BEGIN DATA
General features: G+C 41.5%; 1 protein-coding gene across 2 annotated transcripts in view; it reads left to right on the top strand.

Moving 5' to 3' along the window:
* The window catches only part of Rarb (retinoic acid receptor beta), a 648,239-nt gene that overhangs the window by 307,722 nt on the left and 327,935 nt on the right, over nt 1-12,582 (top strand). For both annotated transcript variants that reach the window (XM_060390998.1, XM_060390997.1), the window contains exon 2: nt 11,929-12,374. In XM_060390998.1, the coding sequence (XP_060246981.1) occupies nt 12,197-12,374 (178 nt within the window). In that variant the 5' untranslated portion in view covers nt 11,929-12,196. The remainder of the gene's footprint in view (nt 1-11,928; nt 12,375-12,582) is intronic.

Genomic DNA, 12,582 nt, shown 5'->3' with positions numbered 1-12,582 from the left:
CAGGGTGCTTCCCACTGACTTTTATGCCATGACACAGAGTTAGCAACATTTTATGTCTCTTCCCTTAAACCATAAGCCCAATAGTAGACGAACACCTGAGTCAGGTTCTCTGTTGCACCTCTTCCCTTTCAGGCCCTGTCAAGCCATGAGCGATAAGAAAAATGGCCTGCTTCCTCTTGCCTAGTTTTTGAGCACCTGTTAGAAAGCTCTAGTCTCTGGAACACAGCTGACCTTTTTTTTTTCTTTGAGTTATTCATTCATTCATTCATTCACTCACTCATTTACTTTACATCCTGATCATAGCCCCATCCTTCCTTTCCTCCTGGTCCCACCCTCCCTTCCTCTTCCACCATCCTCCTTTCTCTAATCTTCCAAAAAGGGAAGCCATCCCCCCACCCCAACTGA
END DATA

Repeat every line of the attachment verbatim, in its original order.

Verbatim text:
General features: G+C 41.5%; 1 protein-coding gene across 2 annotated transcripts in view; it reads left to right on the top strand.

Moving 5' to 3' along the window:
* The window catches only part of Rarb (retinoic acid receptor beta), a 648,239-nt gene that overhangs the window by 307,722 nt on the left and 327,935 nt on the right, over nt 1-12,582 (top strand). For both annotated transcript variants that reach the window (XM_060390998.1, XM_060390997.1), the window contains exon 2: nt 11,929-12,374. In XM_060390998.1, the coding sequence (XP_060246981.1) occupies nt 12,197-12,374 (178 nt within the window). In that variant the 5' untranslated portion in view covers nt 11,929-12,196. The remainder of the gene's footprint in view (nt 1-11,928; nt 12,375-12,582) is intronic.

Genomic DNA, 12,582 nt, shown 5'->3' with positions numbered 1-12,582 from the left:
CAGGGTGCTTCCCACTGACTTTTATGCCATGACACAGAGTTAGCAACATTTTATGTCTCTTCCCTTAAACCATAAGCCCAATAGTAGACGAACACCTGAGTCAGGTTCTCTGTTGCACCTCTTCCCTTTCAGGCCCTGTCAAGCCATGAGCGATAAGAAAAATGGCCTGCTTCCTCTTGCCTAGTTTTTGAGCACCTGTTAGAAAGCTCTAGTCTCTGGAACACAGCTGACCTTTTTTTTTTCTTTGAGTTATTCATTCATTCATTCATTCACTCACTCATTTACTTTACATCCTGATCATAGCCCCATCCTTCCTTTCCTCCTGGTCCCACCCTCCCTTCCTCTTCCACCATCCTCCTTTCTCTAATCTTCCAAAAAGGGAAGCCATCCCCCCACCCCAACTGA